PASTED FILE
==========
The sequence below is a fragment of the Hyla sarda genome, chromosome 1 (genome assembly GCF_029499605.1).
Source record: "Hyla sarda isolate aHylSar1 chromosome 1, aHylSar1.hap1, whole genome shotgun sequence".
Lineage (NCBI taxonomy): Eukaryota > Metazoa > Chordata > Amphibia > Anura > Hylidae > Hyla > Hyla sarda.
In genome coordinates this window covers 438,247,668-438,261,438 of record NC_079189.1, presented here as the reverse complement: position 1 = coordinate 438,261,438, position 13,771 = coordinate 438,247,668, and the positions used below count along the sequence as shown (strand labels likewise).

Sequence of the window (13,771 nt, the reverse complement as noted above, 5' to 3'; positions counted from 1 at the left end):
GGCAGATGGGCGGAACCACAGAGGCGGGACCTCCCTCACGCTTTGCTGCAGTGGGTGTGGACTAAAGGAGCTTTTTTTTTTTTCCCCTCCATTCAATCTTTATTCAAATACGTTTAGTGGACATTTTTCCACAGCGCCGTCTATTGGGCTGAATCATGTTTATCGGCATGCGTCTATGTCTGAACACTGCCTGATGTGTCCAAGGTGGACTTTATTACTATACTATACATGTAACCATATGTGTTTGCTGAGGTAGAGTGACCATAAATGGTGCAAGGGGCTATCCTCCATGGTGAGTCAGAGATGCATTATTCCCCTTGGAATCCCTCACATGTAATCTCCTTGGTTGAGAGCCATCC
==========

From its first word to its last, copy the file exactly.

The sequence below is a fragment of the Hyla sarda genome, chromosome 1 (genome assembly GCF_029499605.1).
Source record: "Hyla sarda isolate aHylSar1 chromosome 1, aHylSar1.hap1, whole genome shotgun sequence".
Lineage (NCBI taxonomy): Eukaryota > Metazoa > Chordata > Amphibia > Anura > Hylidae > Hyla > Hyla sarda.
In genome coordinates this window covers 438,247,668-438,261,438 of record NC_079189.1, presented here as the reverse complement: position 1 = coordinate 438,261,438, position 13,771 = coordinate 438,247,668, and the positions used below count along the sequence as shown (strand labels likewise).

Sequence of the window (13,771 nt, the reverse complement as noted above, 5' to 3'; positions counted from 1 at the left end):
GGCAGATGGGCGGAACCACAGAGGCGGGACCTCCCTCACGCTTTGCTGCAGTGGGTGTGGACTAAAGGAGCTTTTTTTTTTTTCCCCTCCATTCAATCTTTATTCAAATACGTTTAGTGGACATTTTTCCACAGCGCCGTCTATTGGGCTGAATCATGTTTATCGGCATGCGTCTATGTCTGAACACTGCCTGATGTGTCCAAGGTGGACTTTATTACTATACTATACATGTAACCATATGTGTTTGCTGAGGTAGAGTGACCATAAATGGTGCAAGGGGCTATCCTCCATGGTGAGTCAGAGATGCATTATTCCCCTTGGAATCCCTCACATGTAATCTCCTTGGTTGAGAGCCATCC